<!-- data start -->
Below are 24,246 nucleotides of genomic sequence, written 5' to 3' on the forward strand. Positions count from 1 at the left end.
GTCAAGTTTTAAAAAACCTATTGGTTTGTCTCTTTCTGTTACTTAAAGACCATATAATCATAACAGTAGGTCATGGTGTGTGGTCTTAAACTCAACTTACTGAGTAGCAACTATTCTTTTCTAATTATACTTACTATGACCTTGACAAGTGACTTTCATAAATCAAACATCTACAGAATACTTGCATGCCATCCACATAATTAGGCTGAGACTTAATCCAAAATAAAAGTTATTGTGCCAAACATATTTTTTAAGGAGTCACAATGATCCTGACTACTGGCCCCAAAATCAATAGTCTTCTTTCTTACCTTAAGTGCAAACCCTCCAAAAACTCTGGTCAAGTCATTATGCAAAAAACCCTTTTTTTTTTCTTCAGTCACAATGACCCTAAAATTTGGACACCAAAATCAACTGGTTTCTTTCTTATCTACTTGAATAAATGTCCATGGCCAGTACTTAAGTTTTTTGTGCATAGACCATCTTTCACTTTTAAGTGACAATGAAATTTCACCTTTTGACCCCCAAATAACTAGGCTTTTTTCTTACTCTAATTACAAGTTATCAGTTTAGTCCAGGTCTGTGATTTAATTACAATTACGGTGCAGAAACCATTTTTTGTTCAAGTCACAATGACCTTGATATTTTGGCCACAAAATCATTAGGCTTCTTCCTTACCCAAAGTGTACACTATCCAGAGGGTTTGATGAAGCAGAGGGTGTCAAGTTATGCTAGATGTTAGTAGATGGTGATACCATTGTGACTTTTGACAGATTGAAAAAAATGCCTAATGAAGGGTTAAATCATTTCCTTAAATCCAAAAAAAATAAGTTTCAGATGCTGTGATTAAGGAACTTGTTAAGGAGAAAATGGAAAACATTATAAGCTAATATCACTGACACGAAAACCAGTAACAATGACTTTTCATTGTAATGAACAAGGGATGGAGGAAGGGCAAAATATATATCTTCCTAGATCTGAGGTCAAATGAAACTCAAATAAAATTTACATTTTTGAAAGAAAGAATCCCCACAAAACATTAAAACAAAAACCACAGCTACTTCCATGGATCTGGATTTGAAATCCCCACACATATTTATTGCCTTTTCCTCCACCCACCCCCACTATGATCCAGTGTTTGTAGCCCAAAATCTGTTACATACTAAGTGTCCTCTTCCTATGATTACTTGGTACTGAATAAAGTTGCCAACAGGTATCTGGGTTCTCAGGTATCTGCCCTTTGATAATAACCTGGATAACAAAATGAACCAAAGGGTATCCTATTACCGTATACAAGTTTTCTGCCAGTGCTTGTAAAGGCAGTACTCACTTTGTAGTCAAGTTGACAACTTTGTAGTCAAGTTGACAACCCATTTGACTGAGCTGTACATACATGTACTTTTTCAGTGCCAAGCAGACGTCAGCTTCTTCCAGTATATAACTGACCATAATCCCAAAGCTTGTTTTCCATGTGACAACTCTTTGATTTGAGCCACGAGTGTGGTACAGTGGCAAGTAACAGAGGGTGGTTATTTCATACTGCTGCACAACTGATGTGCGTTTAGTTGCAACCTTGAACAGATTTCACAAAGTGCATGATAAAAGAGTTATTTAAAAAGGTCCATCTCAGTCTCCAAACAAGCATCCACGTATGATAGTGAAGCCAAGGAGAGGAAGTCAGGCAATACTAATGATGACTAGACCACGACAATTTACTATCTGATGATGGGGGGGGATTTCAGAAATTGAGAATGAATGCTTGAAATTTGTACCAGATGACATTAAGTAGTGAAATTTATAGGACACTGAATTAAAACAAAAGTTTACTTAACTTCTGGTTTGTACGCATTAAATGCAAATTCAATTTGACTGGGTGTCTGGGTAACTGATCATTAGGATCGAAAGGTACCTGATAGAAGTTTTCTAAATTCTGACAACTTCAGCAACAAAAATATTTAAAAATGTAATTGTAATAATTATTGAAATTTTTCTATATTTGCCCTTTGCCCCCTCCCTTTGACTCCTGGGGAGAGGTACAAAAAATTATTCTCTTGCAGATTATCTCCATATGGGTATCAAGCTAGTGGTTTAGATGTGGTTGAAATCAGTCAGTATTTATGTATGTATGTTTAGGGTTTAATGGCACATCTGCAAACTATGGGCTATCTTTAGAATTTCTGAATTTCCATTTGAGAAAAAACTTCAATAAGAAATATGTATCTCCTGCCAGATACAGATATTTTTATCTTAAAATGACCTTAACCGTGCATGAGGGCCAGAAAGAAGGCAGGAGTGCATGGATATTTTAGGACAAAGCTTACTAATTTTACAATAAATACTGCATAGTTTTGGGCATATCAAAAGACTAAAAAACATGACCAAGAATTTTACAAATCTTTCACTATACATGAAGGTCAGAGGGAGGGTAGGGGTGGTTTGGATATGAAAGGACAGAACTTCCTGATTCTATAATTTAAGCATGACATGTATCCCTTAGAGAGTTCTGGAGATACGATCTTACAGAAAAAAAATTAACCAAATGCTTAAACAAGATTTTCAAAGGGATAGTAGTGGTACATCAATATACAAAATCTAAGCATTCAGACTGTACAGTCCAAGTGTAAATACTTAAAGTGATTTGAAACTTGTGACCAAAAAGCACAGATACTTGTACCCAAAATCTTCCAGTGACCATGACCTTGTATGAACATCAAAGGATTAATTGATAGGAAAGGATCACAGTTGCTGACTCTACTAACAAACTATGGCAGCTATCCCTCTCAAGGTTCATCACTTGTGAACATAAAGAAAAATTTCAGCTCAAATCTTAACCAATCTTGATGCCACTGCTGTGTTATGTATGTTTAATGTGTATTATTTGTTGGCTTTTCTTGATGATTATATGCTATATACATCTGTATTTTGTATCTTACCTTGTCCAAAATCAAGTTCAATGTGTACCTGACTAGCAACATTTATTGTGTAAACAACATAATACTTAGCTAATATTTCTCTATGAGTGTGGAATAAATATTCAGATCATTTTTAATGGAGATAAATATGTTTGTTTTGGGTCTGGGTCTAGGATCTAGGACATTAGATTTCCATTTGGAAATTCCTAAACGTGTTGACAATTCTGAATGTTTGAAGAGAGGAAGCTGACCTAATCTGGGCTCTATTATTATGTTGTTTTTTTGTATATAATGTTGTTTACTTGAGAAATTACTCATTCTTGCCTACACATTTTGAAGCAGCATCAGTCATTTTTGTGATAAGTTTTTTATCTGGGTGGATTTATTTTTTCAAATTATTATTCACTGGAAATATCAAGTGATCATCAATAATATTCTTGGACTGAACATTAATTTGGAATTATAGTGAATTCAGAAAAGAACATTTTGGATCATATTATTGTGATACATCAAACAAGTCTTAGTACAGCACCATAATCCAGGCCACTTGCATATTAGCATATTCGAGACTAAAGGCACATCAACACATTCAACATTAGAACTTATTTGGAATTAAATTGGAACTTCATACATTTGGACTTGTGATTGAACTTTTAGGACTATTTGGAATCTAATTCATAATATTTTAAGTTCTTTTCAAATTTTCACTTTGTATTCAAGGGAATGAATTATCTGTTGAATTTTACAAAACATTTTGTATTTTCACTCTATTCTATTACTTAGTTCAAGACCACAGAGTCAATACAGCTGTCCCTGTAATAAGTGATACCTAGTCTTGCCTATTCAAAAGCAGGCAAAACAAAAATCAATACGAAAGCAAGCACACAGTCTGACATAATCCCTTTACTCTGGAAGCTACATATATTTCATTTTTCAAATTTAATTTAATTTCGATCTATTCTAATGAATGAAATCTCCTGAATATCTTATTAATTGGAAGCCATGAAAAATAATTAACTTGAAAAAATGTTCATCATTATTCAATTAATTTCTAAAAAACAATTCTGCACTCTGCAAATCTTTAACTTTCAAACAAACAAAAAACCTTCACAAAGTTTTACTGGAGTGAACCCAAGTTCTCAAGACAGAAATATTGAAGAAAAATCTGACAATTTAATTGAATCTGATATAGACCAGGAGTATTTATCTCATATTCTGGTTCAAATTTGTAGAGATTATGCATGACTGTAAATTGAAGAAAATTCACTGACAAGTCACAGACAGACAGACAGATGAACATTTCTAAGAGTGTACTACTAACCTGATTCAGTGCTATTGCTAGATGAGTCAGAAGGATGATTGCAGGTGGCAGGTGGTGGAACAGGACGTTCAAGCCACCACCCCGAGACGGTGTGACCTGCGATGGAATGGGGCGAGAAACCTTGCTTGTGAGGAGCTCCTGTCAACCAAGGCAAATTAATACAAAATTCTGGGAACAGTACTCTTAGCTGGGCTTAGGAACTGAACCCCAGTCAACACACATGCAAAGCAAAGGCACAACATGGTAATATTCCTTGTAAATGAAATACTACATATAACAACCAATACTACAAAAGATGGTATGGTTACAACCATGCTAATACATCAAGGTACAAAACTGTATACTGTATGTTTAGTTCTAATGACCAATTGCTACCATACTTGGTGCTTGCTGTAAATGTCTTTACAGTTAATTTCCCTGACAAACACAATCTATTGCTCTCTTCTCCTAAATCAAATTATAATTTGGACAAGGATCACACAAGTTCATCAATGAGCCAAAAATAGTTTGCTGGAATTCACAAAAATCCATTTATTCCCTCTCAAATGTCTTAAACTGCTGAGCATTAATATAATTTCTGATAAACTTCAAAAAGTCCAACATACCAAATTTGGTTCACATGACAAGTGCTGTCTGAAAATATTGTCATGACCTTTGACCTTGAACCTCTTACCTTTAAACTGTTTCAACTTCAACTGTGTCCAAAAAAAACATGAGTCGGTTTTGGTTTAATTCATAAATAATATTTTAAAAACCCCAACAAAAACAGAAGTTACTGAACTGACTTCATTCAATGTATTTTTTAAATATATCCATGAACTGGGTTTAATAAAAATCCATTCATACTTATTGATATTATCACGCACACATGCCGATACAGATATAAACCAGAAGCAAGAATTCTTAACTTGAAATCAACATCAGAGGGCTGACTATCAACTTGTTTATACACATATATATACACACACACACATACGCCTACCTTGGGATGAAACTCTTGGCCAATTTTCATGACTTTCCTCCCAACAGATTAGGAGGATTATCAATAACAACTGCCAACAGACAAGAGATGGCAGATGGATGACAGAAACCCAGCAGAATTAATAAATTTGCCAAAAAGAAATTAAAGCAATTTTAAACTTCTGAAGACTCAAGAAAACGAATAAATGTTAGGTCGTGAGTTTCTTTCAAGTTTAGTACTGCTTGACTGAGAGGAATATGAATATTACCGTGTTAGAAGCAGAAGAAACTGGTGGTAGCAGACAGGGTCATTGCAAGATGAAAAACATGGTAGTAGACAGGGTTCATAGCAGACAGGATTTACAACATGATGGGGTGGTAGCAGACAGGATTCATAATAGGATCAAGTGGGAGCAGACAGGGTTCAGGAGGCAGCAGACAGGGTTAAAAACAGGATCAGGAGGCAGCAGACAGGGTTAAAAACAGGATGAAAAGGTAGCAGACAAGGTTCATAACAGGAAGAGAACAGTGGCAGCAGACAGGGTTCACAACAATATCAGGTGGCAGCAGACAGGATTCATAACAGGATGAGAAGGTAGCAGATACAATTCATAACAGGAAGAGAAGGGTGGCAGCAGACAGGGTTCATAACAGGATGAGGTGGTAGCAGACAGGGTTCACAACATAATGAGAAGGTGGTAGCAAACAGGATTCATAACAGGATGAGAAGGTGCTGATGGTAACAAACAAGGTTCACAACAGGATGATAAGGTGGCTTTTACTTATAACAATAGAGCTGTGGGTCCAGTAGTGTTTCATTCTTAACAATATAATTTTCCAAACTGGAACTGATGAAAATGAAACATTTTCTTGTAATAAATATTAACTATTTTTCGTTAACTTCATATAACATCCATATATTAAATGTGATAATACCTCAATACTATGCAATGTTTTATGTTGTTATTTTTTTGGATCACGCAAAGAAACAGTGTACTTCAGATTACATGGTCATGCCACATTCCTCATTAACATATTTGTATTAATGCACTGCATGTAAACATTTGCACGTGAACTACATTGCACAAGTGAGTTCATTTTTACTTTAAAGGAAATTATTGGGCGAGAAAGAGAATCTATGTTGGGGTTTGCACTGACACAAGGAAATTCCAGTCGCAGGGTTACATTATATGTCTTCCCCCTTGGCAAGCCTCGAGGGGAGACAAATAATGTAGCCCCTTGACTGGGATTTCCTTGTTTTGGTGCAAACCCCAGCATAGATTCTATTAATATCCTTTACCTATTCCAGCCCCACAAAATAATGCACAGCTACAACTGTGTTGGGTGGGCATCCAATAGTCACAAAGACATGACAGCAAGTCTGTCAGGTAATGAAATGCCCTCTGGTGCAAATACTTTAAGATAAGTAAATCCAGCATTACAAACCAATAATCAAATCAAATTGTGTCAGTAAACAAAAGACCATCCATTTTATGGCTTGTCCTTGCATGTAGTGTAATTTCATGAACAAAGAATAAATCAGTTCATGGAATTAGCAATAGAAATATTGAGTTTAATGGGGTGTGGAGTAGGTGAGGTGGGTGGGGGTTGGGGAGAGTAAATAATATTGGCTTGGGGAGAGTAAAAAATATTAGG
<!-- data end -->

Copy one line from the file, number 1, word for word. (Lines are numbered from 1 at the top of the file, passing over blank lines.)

Below are 24,246 nucleotides of genomic sequence, written 5' to 3' on the forward strand. Positions count from 1 at the left end.